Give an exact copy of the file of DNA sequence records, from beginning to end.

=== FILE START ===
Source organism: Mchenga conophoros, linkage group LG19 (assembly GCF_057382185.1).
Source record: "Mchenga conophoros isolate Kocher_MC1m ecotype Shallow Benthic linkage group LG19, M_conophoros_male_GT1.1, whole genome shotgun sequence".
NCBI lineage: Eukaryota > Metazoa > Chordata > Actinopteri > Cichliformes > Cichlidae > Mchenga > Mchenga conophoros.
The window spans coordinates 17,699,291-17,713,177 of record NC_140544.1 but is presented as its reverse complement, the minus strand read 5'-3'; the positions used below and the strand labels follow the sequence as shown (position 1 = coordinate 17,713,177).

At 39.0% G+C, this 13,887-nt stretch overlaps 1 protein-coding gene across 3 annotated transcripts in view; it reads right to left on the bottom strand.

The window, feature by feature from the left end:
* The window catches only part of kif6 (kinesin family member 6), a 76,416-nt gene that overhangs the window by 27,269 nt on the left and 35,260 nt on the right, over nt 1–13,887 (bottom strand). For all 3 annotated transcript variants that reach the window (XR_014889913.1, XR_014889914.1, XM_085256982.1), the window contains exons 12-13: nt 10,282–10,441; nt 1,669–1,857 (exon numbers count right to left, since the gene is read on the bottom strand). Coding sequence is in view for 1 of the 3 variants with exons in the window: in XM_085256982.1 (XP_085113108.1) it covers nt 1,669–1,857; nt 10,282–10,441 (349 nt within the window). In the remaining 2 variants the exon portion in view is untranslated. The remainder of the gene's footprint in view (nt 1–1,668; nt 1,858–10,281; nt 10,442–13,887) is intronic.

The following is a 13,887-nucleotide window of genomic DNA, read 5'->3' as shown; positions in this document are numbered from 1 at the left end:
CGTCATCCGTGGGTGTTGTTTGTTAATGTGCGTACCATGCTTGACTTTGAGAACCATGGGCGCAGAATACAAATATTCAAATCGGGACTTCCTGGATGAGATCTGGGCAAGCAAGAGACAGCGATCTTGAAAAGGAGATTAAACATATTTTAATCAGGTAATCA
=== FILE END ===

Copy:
Source organism: Mchenga conophoros, linkage group LG19 (assembly GCF_057382185.1).
Source record: "Mchenga conophoros isolate Kocher_MC1m ecotype Shallow Benthic linkage group LG19, M_conophoros_male_GT1.1, whole genome shotgun sequence".
NCBI lineage: Eukaryota > Metazoa > Chordata > Actinopteri > Cichliformes > Cichlidae > Mchenga > Mchenga conophoros.
The window spans coordinates 17,699,291-17,713,177 of record NC_140544.1 but is presented as its reverse complement, the minus strand read 5'-3'; the positions used below and the strand labels follow the sequence as shown (position 1 = coordinate 17,713,177).

At 39.0% G+C, this 13,887-nt stretch overlaps 1 protein-coding gene across 3 annotated transcripts in view; it reads right to left on the bottom strand.

The window, feature by feature from the left end:
* The window catches only part of kif6 (kinesin family member 6), a 76,416-nt gene that overhangs the window by 27,269 nt on the left and 35,260 nt on the right, over nt 1–13,887 (bottom strand). For all 3 annotated transcript variants that reach the window (XR_014889913.1, XR_014889914.1, XM_085256982.1), the window contains exons 12-13: nt 10,282–10,441; nt 1,669–1,857 (exon numbers count right to left, since the gene is read on the bottom strand). Coding sequence is in view for 1 of the 3 variants with exons in the window: in XM_085256982.1 (XP_085113108.1) it covers nt 1,669–1,857; nt 10,282–10,441 (349 nt within the window). In the remaining 2 variants the exon portion in view is untranslated. The remainder of the gene's footprint in view (nt 1–1,668; nt 1,858–10,281; nt 10,442–13,887) is intronic.

The following is a 13,887-nucleotide window of genomic DNA, read 5'->3' as shown; positions in this document are numbered from 1 at the left end:
CGTCATCCGTGGGTGTTGTTTGTTAATGTGCGTACCATGCTTGACTTTGAGAACCATGGGCGCAGAATACAAATATTCAAATCGGGACTTCCTGGATGAGATCTGGGCAAGCAAGAGACAGCGATCTTGAAAAGGAGATTAAACATATTTTAATCAGGTAATCA